Organophosphate pesticides can be absorbed through multiple routes, including inhalation, ingestion, ocular contact, and dermal exposure, and inhalation results in the quickest absorption.[20] Although systemic absorption varies after dermal exposure, it can be heightened by various factors such as broken skin, dermatitis, and elevated environmental temperatures. Oral ingestion is often associated with intentional self-harm attempts in adults and can also be observed with accidental exposures in children. 

The exact time for peak plasma concentration after organophosphate exposure is unknown. However, a study involving human volunteers revealed that the time to peak plasma concentrations occurred approximately 6 hours after orally ingesting very low doses of chlorpyrifos.[21] Notably, these findings may not apply to all organophosphate compounds, especially in cases of high-volume ingestion, as seen in intentional self-harm attempts. Furthermore, the study involved pure chlorpyrifos, which differs from agricultural pesticides and may include additives impacting the absorption and distribution of the organophosphate. This study also utilized pure chlorpyrifos, in contrast to agricultural pesticides that may incorporate additives capable of influencing the absorption and distribution of the organophosphate. 

Most organophosphates exhibit lipophilic properties and possess a high volume of distribution. They distribute rapidly into adipose tissue, the kidneys, and the liver. Their extensive distribution provides protection from metabolism. The level of lipophilicity and the patient's adipose tissue can affect the outcome after poisoning. A 2014 Korean study examined the outcomes of 112 acutely poisoned patients, of whom 40 individuals were dealing with obesity. Individuals with a body mass index (BMI) of more than 25 experienced prolonged mechanical ventilation, extended stays in the intensive care unit (ICU), and an increased total length of hospital admission.[22]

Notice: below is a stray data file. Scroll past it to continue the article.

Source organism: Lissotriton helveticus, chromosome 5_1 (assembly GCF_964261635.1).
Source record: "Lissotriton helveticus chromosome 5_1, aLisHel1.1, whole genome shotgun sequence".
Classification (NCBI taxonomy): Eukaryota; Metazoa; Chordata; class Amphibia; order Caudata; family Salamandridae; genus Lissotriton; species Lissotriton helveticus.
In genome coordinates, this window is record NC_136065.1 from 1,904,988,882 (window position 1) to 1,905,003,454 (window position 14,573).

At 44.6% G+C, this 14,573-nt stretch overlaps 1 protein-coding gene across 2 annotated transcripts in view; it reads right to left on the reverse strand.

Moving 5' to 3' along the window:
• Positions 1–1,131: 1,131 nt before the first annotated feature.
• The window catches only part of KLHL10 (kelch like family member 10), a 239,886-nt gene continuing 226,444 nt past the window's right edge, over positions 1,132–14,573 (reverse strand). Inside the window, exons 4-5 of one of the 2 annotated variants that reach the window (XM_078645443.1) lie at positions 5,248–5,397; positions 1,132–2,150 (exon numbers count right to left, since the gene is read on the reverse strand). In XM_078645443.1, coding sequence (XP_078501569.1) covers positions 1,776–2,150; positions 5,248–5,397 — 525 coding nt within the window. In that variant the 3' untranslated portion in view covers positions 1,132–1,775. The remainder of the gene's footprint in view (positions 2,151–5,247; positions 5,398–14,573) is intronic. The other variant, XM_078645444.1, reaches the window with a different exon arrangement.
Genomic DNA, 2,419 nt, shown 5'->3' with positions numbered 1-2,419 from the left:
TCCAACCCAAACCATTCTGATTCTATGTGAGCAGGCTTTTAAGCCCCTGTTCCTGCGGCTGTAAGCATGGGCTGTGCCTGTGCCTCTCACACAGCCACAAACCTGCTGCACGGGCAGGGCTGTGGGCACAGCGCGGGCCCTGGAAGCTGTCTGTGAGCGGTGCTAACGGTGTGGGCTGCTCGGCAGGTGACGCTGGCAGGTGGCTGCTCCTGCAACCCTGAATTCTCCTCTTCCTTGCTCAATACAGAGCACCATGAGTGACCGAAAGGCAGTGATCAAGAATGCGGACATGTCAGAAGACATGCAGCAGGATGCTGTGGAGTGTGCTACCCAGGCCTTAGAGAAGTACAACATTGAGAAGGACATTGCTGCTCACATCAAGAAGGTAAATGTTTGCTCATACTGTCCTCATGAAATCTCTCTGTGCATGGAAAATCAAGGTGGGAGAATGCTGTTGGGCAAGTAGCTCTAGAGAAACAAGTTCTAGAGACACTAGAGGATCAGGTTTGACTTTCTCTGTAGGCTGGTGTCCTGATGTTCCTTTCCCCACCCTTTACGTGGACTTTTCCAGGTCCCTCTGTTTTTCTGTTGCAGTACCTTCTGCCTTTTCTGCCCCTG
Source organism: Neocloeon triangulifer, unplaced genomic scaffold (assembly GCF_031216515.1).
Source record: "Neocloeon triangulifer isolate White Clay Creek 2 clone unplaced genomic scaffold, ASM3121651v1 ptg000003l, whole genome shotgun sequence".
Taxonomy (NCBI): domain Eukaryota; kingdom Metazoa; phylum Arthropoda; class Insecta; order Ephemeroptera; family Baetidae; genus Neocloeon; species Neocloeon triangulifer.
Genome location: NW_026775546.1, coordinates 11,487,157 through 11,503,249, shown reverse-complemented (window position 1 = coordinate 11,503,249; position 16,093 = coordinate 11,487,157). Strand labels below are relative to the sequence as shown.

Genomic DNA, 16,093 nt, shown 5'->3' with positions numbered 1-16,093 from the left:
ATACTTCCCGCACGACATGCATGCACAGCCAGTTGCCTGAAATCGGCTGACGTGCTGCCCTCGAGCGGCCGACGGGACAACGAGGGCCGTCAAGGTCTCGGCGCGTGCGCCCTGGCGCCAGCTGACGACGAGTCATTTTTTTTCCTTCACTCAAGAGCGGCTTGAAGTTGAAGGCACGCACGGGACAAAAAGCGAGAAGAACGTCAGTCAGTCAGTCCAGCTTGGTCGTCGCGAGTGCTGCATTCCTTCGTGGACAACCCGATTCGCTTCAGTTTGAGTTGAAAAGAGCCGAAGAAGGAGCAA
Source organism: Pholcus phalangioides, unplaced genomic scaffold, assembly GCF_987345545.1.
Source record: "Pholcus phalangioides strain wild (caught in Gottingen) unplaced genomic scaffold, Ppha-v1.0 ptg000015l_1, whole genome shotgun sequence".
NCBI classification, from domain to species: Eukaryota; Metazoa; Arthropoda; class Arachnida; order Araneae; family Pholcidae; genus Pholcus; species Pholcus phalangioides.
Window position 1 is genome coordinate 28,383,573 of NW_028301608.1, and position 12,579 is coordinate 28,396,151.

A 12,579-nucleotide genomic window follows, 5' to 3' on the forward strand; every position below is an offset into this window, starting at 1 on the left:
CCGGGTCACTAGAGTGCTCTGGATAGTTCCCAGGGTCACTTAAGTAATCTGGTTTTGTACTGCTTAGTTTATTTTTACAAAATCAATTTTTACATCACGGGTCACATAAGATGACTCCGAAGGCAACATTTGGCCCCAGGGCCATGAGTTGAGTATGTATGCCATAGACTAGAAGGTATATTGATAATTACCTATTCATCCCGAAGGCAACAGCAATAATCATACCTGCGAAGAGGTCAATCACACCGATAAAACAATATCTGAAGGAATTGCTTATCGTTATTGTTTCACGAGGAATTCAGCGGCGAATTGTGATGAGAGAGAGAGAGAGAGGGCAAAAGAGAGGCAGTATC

The mobilization of unmetabolized organophosphates from fat stores can trigger a cholinergic crisis. This phenomenon is associated with highly lipophilic compounds and typically does not manifest in individuals with low lipophilicity and smaller volumes of distribution. Organophosphates can have a direct inhibitory effect on the AChE enzyme without necessitating initial metabolism after absorption. These direct-acting compounds are called oxons and differ from other compounds known as thions, which require metabolic activation within the body to become active. Thion organophosphate compounds are activated by cytochrome P450 (CYP450) enzymes, primarily located in the liver and intestine. The specific CYP450 enzymes involved may vary depending on the concentration and type of the organophosphate.[23]